Despite the abundance of books on the Civil War, not one has focused exclusively on what was in fact the determining factor in the outcome of the conflict: differences in Union and Southern strategy. In The Grand Design, Donald Stoker provides for the first time a comprehensive and often surprising account of strategy as it evolved between Fort Sumter and Appomattox. Reminding us that strategy is different from tactics (battlefield deployments) and operations (campaigns conducted in pursuit of a strategy), Stoker examines how Abraham Lincoln and Jefferson Davis identified their political goals and worked with their generals to craft the military means to achieve them--or how they often failed to do so. Stoker shows that Davis, despite a West Point education and experience as Secretary of War, ultimately failed as a strategist by losing control of the political side of the war. Lincoln, in contrast, evolved a clear strategic vision, but he failed for years to make his generals implement it. And while Robert E. Lee was unerring in his ability to determine the Union's strategic heart--its center of gravity--he proved mistaken in his assessment of how to destroy it. Historians have often argued that the North's advantages in population and industry ensured certain victory. In The Grand Design, Stoker reasserts the centrality of the overarching plan on each side, arguing convincingly that it was strategy that determined the result of America's great national conflict.
- The Conservative Sensibility by George F. Will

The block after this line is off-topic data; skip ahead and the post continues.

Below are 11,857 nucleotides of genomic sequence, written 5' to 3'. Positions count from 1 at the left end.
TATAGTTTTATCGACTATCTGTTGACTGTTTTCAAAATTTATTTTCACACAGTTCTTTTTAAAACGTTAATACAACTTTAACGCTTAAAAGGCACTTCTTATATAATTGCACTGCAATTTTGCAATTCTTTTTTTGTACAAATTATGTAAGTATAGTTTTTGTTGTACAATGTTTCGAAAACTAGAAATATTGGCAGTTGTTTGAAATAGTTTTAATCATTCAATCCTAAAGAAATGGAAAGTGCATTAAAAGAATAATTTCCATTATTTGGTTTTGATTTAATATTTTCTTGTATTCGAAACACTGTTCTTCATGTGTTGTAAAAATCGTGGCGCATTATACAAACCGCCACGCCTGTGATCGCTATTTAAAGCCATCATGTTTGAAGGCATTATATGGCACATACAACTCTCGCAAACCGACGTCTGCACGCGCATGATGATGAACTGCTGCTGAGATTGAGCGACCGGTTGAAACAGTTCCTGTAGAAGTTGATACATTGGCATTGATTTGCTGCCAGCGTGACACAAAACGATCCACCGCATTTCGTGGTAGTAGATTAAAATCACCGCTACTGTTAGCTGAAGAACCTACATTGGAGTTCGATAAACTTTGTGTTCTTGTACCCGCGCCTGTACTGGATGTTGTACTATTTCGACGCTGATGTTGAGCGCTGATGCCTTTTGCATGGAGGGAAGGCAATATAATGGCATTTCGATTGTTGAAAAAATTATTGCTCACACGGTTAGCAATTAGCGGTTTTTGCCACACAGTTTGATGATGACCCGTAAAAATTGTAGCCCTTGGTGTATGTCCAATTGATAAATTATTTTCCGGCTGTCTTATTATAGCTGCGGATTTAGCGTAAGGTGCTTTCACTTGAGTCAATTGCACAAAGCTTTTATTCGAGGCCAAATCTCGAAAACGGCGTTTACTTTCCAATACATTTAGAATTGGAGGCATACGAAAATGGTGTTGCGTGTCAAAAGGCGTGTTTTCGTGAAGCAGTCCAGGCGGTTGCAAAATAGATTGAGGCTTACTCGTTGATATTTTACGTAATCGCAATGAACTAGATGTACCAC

New York Times Bestseller From the Pulitzer Prize-winning columnist, an "astonishing" and "enthralling" (Booklist) new examination of how the Founders' belief in natural rights created a great American political tradition--"easily one of the best books on American Conservatism ever written" (Jonah Goldberg). For more than four decades, George F. Will has attempted to discern the principles of the Western political tradition and apply them to America's civic life. Today, the stakes could hardly be higher. Vital questions about the nature of man, of rights, of equality, of majority rule are bubbling just beneath the surface of daily events in America. The Founders' vision, articulated first in the Declaration of Independence and carried out in the Constitution, gave the new republic a framework for government unique in world history. Their beliefs in natural rights, limited government, religious freedom, and in human virtue and dignity ushered in two centuries of American prosperity. Now, as Will shows, conservatism is under threat--both from progressives and elements inside the Republican Party. America has become an administrative state, while destructive trends have overtaken family life and higher education. Semi-autonomous executive agencies wield essentially unaccountable power. Congress has failed in its duty to exercise its legislative powers. And the executive branch has slipped the Constitution's leash. In the intellectual battle between the vision of Founding Fathers like James Madison, who advanced the notion of natural rights that pre-exist government, and the progressivism advanced by Woodrow Wilson, the Founders have been losing. It's time to reverse America's political fortunes. Expansive, intellectually thrilling, and written with the erudite wit that has made Will beloved by millions of readers, The Conservative Sensibility is an extraordinary new book from one of America's most celebrated political writers.